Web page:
Hydrotherapy: Foundation of a “Nature-Cure” Curriculum
David Schleich, PhD
The bibliographic details cited below derive mainly from the work of Dr. Letitia Watrous, whose seminar materials and lectures on hydrotherapy have kept this modality very strong in the northwest Pacific and whose research is recounted here.
Hydrotherapy, as a principal naturopathic modality, reflects the enduring interconnectedness across many generations among orthodox medical doctors, untrained empirics and trained but not unorthodox medical practitioners. This interplay or layering of professional practice and experience is characteristic of naturopathic medicine and its evolution. With the history of hydrotherapy in mind as a kind of leitmotif for the profession’s development of a body of knowledge in a key modality, it is important to note the continuing presence of this “traditional nature-cure modality” in CNME-accredited naturopathic colleges. Its location in the history of naturopathic medicine helps to explain its continuing presence in naturopathic medical curricula.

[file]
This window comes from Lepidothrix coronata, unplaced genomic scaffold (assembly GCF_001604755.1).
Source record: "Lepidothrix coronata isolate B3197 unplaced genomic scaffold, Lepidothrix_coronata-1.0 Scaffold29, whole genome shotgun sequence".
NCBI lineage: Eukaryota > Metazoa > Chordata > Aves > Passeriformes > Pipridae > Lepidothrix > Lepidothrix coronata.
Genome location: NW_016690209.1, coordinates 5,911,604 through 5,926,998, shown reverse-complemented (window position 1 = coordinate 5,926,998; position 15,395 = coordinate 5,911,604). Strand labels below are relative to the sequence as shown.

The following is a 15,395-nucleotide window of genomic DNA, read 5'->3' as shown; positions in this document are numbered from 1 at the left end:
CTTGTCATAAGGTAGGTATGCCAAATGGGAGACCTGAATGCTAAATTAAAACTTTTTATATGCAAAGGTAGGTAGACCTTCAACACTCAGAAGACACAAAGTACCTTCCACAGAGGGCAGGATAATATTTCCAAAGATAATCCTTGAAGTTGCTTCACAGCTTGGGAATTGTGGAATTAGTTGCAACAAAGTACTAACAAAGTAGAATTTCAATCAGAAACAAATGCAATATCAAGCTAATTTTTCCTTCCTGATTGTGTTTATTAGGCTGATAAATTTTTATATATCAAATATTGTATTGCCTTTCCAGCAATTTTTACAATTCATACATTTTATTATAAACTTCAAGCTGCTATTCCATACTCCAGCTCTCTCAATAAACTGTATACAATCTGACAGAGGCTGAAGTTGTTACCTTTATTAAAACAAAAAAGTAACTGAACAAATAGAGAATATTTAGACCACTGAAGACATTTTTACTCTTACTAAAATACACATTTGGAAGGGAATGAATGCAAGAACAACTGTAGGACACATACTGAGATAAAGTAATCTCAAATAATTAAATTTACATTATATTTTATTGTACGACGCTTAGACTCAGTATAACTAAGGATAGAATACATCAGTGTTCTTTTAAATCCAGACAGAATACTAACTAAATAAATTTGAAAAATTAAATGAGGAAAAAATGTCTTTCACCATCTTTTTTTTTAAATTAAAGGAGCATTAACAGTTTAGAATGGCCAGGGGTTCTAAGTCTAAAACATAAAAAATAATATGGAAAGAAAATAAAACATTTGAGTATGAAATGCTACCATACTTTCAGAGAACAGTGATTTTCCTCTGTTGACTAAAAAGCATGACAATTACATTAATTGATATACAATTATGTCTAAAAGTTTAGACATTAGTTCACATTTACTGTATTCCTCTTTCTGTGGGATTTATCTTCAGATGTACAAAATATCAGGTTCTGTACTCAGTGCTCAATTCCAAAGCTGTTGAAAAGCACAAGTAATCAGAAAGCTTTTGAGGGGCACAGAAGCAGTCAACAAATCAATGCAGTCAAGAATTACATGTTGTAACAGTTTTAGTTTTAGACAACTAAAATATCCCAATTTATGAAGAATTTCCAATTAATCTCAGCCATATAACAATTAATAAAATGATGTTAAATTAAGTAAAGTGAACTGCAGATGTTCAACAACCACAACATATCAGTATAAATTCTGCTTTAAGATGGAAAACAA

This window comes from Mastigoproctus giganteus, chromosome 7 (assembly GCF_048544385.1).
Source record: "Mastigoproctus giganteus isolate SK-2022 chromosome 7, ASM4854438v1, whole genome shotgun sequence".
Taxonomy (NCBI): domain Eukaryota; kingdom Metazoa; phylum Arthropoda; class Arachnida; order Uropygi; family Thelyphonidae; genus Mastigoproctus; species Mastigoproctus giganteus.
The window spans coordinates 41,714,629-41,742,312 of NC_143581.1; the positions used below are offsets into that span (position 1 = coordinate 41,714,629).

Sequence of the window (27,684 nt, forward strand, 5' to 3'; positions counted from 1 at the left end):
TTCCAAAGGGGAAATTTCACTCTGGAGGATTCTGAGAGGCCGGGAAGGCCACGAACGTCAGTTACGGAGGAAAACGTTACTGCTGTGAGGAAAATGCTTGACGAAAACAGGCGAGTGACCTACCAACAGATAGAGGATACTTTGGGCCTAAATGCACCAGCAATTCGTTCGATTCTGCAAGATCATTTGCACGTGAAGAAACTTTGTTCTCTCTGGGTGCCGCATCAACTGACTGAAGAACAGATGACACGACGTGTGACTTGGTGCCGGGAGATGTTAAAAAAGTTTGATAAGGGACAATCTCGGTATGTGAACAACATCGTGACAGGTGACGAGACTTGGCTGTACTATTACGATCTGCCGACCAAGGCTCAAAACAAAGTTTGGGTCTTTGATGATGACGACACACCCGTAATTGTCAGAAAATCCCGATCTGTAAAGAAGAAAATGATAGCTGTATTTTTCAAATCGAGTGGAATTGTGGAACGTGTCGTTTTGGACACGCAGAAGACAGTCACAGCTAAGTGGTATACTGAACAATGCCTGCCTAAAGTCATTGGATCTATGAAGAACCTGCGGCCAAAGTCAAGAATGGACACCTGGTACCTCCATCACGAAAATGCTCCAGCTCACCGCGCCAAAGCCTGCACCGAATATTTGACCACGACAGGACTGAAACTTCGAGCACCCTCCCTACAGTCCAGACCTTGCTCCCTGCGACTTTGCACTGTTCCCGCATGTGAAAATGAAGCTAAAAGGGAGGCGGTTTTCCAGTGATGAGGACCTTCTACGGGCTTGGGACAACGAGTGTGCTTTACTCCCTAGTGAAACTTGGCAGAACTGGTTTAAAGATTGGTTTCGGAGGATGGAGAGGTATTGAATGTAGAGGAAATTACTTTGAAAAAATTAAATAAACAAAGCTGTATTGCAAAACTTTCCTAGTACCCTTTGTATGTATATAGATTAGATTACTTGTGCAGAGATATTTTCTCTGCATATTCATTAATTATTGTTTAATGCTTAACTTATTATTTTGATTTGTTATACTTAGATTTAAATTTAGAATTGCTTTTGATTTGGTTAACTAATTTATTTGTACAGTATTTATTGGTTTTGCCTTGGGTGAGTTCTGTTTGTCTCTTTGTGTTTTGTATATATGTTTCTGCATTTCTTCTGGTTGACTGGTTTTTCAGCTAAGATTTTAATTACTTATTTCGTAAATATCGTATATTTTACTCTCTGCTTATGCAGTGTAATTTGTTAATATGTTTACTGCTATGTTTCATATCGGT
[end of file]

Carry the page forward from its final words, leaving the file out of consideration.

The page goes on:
Early Hydrotherapy Overseas
Available texts on hydrotherapy go as far back as John Floyer’s 1697 treatise, The History of Hot and Cold Bathing, which generated six editions because of its widespread popularity and application. In 1752, Tobias Smollett (1721-1771), an English surgeon and writer, produced his Essay on the External Use of Water, which triggered discussion among mainstream medical circles at the time. In 1797, James Currie (also a British physician, 1756-1805) distributed his study on the use of water for treating febrile illnesses in which thermometric monitoring of fever patients was first proposed. James Gully’s The Water Cure in Chronic Disease (1846) stimulated interest not only in England, but also in France. Louis Fleury (1815-1872) published a somewhat derivative treatise, Traite Pratique et Raisonne D’Hydrotherapie, in 1852, but which added scientific validity to cold-water treatments.